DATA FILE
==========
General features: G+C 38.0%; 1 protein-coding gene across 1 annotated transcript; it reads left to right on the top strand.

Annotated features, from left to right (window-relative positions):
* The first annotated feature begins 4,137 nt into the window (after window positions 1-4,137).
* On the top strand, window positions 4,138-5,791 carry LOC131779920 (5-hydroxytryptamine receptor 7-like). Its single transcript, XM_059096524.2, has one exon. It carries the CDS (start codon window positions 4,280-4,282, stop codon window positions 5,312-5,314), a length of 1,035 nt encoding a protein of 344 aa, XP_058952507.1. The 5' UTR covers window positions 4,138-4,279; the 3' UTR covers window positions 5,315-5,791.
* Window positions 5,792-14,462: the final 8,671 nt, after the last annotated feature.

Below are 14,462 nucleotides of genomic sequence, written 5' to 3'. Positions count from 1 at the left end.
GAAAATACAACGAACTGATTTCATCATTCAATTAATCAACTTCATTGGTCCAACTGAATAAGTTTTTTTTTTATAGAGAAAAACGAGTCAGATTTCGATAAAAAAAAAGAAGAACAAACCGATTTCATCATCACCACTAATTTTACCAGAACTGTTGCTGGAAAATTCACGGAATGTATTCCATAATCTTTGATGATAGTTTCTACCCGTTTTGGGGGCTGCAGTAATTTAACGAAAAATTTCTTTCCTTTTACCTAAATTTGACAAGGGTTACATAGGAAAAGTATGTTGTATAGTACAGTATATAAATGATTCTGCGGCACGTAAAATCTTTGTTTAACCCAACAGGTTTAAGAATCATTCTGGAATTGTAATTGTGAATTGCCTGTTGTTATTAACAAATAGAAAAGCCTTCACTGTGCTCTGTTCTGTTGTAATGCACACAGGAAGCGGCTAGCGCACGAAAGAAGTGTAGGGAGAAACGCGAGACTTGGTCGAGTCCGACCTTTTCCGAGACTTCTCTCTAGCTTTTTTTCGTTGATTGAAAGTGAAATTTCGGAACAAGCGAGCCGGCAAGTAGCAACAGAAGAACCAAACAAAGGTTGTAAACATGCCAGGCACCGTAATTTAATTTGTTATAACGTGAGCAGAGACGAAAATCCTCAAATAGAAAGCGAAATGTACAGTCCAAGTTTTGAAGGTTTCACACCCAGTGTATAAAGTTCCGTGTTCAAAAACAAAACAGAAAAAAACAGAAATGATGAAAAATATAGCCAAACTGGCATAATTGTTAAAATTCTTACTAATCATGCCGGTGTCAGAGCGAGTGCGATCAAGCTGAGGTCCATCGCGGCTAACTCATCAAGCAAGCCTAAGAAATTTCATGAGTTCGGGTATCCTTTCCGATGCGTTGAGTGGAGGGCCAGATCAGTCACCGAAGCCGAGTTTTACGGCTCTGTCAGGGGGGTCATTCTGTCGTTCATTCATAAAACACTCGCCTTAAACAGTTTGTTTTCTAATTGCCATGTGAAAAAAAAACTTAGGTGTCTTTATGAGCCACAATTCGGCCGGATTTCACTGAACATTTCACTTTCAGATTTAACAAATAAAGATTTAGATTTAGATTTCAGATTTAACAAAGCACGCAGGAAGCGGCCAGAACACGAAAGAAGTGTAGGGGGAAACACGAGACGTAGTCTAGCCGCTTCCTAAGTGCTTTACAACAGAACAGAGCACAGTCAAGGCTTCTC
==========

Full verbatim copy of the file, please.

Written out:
General features: G+C 38.0%; 1 protein-coding gene across 1 annotated transcript; it reads left to right on the top strand.

Annotated features, from left to right (window-relative positions):
* The first annotated feature begins 4,137 nt into the window (after window positions 1-4,137).
* On the top strand, window positions 4,138-5,791 carry LOC131779920 (5-hydroxytryptamine receptor 7-like). Its single transcript, XM_059096524.2, has one exon. It carries the CDS (start codon window positions 4,280-4,282, stop codon window positions 5,312-5,314), a length of 1,035 nt encoding a protein of 344 aa, XP_058952507.1. The 5' UTR covers window positions 4,138-4,279; the 3' UTR covers window positions 5,315-5,791.
* Window positions 5,792-14,462: the final 8,671 nt, after the last annotated feature.

Below are 14,462 nucleotides of genomic sequence, written 5' to 3'. Positions count from 1 at the left end.
GAAAATACAACGAACTGATTTCATCATTCAATTAATCAACTTCATTGGTCCAACTGAATAAGTTTTTTTTTTATAGAGAAAAACGAGTCAGATTTCGATAAAAAAAAAGAAGAACAAACCGATTTCATCATCACCACTAATTTTACCAGAACTGTTGCTGGAAAATTCACGGAATGTATTCCATAATCTTTGATGATAGTTTCTACCCGTTTTGGGGGCTGCAGTAATTTAACGAAAAATTTCTTTCCTTTTACCTAAATTTGACAAGGGTTACATAGGAAAAGTATGTTGTATAGTACAGTATATAAATGATTCTGCGGCACGTAAAATCTTTGTTTAACCCAACAGGTTTAAGAATCATTCTGGAATTGTAATTGTGAATTGCCTGTTGTTATTAACAAATAGAAAAGCCTTCACTGTGCTCTGTTCTGTTGTAATGCACACAGGAAGCGGCTAGCGCACGAAAGAAGTGTAGGGAGAAACGCGAGACTTGGTCGAGTCCGACCTTTTCCGAGACTTCTCTCTAGCTTTTTTTCGTTGATTGAAAGTGAAATTTCGGAACAAGCGAGCCGGCAAGTAGCAACAGAAGAACCAAACAAAGGTTGTAAACATGCCAGGCACCGTAATTTAATTTGTTATAACGTGAGCAGAGACGAAAATCCTCAAATAGAAAGCGAAATGTACAGTCCAAGTTTTGAAGGTTTCACACCCAGTGTATAAAGTTCCGTGTTCAAAAACAAAACAGAAAAAAACAGAAATGATGAAAAATATAGCCAAACTGGCATAATTGTTAAAATTCTTACTAATCATGCCGGTGTCAGAGCGAGTGCGATCAAGCTGAGGTCCATCGCGGCTAACTCATCAAGCAAGCCTAAGAAATTTCATGAGTTCGGGTATCCTTTCCGATGCGTTGAGTGGAGGGCCAGATCAGTCACCGAAGCCGAGTTTTACGGCTCTGTCAGGGGGGTCATTCTGTCGTTCATTCATAAAACACTCGCCTTAAACAGTTTGTTTTCTAATTGCCATGTGAAAAAAAAACTTAGGTGTCTTTATGAGCCACAATTCGGCCGGATTTCACTGAACATTTCACTTTCAGATTTAACAAATAAAGATTTAGATTTAGATTTCAGATTTAACAAAGCACGCAGGAAGCGGCCAGAACACGAAAGAAGTGTAGGGGGAAACACGAGACGTAGTCTAGCCGCTTCCTAAGTGCTTTACAACAGAACAGAGCACAGTCAAGGCTTCTC